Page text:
Five new inductees for Bandits’ ‘Hall of Fame’
Berwick Speedway Supporters’ Club inducted their third set of members to their ‘Hall of Fame’ at a ceremony in the Black and Gold at Shielfield on Saturday.
Four former riders - Adrian Rymel, Michal Makovsky, Carlos Villar and Mike Caroline - were all enrolled, along with club stalwart Dennis McCleary.
They join the likes of the Taylor family, Alan Mogridge, Rob Grant, Bruce Cribb, Graham Jones, Wayne Brown, Davie Fairbairn and Ian Graham, who had all been admitted previously.
Rymel and Makovsky, who both hail from the Czech Republic, created something of a stir when they were first introduced to British speedway by former promoter Peter Waite in 2001 along with fellow countryman Josef Franc.
They both went on to become club legends, with makovsky going on to become the club’s all-time record points scorer (3541) and both were honoured for their service with deserved testimonial meetings.
For Makovsky, Berwick was his only British club, whilst Rymel spent one year out on loan at Workington.
Both were recognised Shielfield track experts and were firm favourites with the crowd.
Unfortunately, Rymel’s career was brought to an abrupt end when he suffered spinal injuries in a crash at Edinburgh, but he has since made a steady recovery and is now coaching young riders in the Czech Republic as well as running his own kevlars (racing suit) manufacturing business.
Makovsky spent ten years living and working in the Berwick area and like Rymel built up a strong fan base and developed many friendships.
Villar, from Argentina, was another rider introduced to British racing by Waite and he too became an instant hit with supporters for his cavalier style of racing.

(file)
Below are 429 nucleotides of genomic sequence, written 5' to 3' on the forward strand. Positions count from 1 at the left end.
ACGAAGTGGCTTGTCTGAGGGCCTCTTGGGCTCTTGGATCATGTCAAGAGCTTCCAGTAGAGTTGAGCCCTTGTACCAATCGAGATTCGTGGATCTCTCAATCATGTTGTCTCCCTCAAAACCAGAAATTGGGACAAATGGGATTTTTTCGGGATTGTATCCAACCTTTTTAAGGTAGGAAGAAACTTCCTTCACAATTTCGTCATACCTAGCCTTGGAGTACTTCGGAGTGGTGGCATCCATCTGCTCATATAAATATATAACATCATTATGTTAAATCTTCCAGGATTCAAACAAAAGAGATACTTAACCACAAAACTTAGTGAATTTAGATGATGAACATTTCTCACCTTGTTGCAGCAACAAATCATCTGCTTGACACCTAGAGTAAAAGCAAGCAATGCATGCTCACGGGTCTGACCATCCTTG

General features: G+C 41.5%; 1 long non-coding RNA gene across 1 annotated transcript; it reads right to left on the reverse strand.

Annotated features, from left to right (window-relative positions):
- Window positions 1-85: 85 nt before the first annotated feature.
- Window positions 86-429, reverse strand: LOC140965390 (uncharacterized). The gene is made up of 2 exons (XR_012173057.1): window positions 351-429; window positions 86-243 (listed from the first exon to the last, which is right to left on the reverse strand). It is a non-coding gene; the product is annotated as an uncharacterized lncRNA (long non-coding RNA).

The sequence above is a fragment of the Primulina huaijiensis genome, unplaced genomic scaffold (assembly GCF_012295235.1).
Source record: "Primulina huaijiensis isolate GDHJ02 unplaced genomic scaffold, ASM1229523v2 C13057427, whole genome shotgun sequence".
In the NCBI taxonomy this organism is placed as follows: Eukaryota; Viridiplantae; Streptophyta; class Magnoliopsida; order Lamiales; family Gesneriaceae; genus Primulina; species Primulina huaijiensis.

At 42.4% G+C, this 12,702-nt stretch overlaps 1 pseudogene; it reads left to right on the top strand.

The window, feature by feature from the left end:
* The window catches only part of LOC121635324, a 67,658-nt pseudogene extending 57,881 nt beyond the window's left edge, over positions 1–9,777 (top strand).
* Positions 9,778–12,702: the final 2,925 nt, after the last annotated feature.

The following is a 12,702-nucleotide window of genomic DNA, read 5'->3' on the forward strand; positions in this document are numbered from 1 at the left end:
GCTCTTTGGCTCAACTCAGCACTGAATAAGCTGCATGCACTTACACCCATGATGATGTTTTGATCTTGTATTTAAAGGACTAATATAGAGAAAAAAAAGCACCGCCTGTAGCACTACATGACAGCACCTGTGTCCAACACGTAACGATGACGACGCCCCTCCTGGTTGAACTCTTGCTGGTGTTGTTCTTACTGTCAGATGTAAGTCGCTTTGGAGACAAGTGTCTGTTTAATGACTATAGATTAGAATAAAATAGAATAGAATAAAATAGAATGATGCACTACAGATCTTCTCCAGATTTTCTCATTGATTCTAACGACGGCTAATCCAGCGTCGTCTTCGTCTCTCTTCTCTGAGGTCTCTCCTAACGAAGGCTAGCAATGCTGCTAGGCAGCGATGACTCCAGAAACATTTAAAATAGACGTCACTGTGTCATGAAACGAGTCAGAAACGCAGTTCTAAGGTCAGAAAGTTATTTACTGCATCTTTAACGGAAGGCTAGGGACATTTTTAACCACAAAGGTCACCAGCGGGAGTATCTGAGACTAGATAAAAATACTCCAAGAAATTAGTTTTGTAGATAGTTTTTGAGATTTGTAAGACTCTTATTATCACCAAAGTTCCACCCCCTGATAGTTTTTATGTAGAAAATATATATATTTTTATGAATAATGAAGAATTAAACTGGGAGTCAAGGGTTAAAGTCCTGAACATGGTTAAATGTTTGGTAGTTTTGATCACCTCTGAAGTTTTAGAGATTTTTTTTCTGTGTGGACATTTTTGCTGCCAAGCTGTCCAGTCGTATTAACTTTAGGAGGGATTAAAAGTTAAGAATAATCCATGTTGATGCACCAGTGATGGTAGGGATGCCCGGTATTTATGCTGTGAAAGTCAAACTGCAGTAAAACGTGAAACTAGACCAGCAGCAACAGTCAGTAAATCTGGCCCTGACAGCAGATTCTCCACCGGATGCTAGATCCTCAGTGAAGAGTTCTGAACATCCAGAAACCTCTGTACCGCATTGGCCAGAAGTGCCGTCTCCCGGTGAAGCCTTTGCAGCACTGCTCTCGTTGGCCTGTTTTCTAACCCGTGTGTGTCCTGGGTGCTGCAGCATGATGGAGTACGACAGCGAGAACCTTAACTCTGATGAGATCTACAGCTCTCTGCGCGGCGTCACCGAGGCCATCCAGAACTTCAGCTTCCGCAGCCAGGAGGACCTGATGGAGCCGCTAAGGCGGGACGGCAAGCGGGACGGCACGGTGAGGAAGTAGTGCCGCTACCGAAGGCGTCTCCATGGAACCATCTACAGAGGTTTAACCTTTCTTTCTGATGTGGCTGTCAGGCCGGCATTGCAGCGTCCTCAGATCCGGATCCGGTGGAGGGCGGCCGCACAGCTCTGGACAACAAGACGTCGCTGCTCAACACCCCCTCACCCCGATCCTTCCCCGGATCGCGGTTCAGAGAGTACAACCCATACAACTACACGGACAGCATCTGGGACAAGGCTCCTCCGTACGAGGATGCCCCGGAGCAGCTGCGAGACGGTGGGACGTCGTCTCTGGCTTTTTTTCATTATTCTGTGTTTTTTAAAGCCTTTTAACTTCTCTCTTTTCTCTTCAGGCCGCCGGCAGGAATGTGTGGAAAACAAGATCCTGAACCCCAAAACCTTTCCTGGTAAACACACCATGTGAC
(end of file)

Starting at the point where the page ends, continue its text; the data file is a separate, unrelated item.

But near the end of the 2003 season he was paralysed after suffering crippling back injuries in an accident at Shielfield against Newport Wasps when he was told by doctors he would never walk again.
A successful benefit meeting was held in his honour in 2004 and the money raised from that enabled him to return home and help with his rehabilitation.
Despite his disability he went on to carve out a successful career for himself as a midget car racer back in his homeland.
Unlike the other recipients, who were all in attendance, Villar was unable to attend the ceremony in person but sent a video link message to thank everyone for their continued support.
Caroline, who comes from Tyneside, was a star with the Bandits in their first spell at Shielfield in the late 1970s and at Berrington Lough in the early 80’s.
He never emerged as one of their top riders, but was always recognised as a rider who gave 100 per cent and he also had a spell with Newcastle Diamonds. Between 1079 and 1984 he scored 915 points for the club.
McCleary has been involved with Berwick Speedway ever since the sport was first introduced to the Borders in 1968.
Until recently he was ‘the voice from the box,’ as race night presenter and time-keeper - a role he held for over 45 years.
He is still the club’s programme editor and is now an official co-promoter, although he has also stood in for the role as team manager in the past when required.
McCleary is also a former referee and one of the highlights of his career was being asked to perform the official time-keeping duties for the British Grand Prix at Cardiff.
All five recipients expressed their gratitude for their nominations and all expressed their love for the sport, the club and the supporters.
The evening was hosted by former BSPA vice-chairman Dave Hoggart and the awards were presented by Ken Taylor, a member of the founding Taylor family, who is himself an inductee of the ‘Hall of Fame.’